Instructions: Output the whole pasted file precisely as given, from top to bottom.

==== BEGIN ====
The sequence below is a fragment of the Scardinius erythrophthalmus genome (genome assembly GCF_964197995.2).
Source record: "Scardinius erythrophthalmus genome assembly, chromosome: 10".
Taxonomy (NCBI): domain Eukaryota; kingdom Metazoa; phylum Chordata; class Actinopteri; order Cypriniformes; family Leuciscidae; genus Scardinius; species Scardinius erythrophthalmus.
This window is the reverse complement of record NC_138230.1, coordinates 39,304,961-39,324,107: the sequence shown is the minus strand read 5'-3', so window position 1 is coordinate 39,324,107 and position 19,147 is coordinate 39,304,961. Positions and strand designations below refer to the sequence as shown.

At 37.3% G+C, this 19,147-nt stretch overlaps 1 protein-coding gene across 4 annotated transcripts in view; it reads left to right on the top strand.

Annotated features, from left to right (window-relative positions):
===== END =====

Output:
The sequence below is a fragment of the Scardinius erythrophthalmus genome (genome assembly GCF_964197995.2).
Source record: "Scardinius erythrophthalmus genome assembly, chromosome: 10".
Taxonomy (NCBI): domain Eukaryota; kingdom Metazoa; phylum Chordata; class Actinopteri; order Cypriniformes; family Leuciscidae; genus Scardinius; species Scardinius erythrophthalmus.
This window is the reverse complement of record NC_138230.1, coordinates 39,304,961-39,324,107: the sequence shown is the minus strand read 5'-3', so window position 1 is coordinate 39,324,107 and position 19,147 is coordinate 39,304,961. Positions and strand designations below refer to the sequence as shown.

At 37.3% G+C, this 19,147-nt stretch overlaps 1 protein-coding gene across 4 annotated transcripts in view; it reads left to right on the top strand.

Annotated features, from left to right (window-relative positions):